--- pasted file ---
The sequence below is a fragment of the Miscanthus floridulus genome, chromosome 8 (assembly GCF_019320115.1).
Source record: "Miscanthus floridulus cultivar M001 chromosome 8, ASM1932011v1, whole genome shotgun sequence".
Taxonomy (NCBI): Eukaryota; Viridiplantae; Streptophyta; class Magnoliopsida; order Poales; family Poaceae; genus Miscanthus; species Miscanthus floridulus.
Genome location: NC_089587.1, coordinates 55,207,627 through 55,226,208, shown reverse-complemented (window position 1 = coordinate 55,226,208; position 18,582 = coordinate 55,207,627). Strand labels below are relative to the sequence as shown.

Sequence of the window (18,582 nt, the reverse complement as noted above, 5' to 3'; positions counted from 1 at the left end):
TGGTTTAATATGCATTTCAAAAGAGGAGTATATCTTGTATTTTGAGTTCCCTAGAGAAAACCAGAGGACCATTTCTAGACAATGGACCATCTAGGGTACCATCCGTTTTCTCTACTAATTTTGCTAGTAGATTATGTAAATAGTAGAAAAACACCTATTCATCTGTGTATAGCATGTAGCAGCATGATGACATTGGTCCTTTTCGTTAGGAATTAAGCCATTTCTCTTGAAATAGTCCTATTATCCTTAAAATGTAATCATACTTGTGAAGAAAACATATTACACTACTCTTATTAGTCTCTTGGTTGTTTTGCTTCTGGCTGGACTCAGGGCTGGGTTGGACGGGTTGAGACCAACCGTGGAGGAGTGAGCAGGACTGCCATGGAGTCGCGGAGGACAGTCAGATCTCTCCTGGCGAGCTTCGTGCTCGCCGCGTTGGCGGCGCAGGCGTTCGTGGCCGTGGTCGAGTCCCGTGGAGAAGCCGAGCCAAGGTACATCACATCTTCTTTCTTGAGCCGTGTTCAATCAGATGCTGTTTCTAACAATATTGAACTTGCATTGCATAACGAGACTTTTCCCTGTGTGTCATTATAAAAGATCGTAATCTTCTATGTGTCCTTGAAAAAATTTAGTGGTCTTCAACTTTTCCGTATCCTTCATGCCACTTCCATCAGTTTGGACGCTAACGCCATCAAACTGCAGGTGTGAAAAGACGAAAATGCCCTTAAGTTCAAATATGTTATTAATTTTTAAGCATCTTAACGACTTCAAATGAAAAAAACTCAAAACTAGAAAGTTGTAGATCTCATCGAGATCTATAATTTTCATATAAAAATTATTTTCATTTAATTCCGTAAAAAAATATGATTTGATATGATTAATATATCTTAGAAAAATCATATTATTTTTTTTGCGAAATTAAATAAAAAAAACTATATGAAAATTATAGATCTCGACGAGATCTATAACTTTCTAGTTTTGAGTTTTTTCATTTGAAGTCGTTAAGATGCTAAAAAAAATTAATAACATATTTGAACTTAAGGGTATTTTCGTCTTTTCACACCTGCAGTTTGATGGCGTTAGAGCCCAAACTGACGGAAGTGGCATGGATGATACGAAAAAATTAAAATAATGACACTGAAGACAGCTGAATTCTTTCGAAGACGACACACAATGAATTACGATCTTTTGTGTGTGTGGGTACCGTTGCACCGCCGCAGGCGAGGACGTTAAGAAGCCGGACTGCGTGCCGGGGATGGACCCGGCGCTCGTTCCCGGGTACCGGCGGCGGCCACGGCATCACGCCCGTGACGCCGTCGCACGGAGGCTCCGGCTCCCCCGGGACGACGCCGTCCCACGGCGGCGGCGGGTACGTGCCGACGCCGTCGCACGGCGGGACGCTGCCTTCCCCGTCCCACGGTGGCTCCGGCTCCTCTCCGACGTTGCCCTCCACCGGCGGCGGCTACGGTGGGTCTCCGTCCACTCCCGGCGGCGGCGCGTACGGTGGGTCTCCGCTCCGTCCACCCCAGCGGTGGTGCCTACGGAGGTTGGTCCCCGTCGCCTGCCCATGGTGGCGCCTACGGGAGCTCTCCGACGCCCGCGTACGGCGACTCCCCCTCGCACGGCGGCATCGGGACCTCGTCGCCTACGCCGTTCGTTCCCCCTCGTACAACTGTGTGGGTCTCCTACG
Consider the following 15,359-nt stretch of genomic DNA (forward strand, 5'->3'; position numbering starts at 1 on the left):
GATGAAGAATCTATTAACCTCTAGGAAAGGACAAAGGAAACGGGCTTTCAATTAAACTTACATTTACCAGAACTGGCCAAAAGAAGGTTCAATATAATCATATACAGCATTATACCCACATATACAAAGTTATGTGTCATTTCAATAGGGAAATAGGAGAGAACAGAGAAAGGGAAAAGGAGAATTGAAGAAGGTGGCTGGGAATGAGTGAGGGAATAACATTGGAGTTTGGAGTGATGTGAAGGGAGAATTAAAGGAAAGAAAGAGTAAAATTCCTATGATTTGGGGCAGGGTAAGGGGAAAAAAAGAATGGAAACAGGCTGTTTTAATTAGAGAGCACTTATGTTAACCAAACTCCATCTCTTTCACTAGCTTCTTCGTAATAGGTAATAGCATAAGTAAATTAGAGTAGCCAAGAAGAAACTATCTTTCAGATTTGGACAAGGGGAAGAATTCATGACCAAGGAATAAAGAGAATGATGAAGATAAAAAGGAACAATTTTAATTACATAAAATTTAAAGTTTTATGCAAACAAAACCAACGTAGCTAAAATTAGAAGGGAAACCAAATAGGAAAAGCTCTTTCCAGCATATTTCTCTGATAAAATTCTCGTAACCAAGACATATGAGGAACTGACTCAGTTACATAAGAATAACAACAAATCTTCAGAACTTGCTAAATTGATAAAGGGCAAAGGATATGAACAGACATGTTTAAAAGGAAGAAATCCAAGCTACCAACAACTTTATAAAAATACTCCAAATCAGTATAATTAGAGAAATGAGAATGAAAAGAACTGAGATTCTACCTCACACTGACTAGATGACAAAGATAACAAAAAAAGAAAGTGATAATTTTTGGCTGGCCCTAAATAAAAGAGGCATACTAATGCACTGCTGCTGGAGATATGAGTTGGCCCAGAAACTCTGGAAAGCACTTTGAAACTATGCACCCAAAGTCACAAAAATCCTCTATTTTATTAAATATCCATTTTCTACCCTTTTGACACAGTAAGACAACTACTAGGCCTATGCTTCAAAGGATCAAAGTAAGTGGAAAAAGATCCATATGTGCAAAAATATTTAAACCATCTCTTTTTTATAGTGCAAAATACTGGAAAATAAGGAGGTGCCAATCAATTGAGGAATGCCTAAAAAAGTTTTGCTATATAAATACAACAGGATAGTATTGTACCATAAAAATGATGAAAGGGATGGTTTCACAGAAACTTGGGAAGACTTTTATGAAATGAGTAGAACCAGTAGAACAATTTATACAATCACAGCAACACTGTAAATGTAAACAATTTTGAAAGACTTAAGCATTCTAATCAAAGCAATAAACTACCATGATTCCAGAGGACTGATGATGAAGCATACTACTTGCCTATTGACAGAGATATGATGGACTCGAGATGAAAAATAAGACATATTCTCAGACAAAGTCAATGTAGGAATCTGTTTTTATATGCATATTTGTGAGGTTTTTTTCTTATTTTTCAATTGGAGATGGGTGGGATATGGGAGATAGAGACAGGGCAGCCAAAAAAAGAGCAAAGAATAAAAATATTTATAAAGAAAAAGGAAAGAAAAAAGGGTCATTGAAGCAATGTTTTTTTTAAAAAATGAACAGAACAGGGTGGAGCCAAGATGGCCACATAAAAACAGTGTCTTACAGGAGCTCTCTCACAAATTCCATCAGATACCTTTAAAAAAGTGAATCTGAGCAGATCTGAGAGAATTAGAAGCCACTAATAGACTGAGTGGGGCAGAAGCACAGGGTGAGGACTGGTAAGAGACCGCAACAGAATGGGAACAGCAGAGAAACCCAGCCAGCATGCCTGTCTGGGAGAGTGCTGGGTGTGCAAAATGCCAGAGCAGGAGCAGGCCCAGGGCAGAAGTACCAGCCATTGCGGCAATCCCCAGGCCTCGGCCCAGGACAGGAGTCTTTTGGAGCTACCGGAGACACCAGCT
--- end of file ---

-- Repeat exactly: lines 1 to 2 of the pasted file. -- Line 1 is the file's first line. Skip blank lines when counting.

The sequence below is a fragment of the Miscanthus floridulus genome, chromosome 8 (assembly GCF_019320115.1).
Source record: "Miscanthus floridulus cultivar M001 chromosome 8, ASM1932011v1, whole genome shotgun sequence".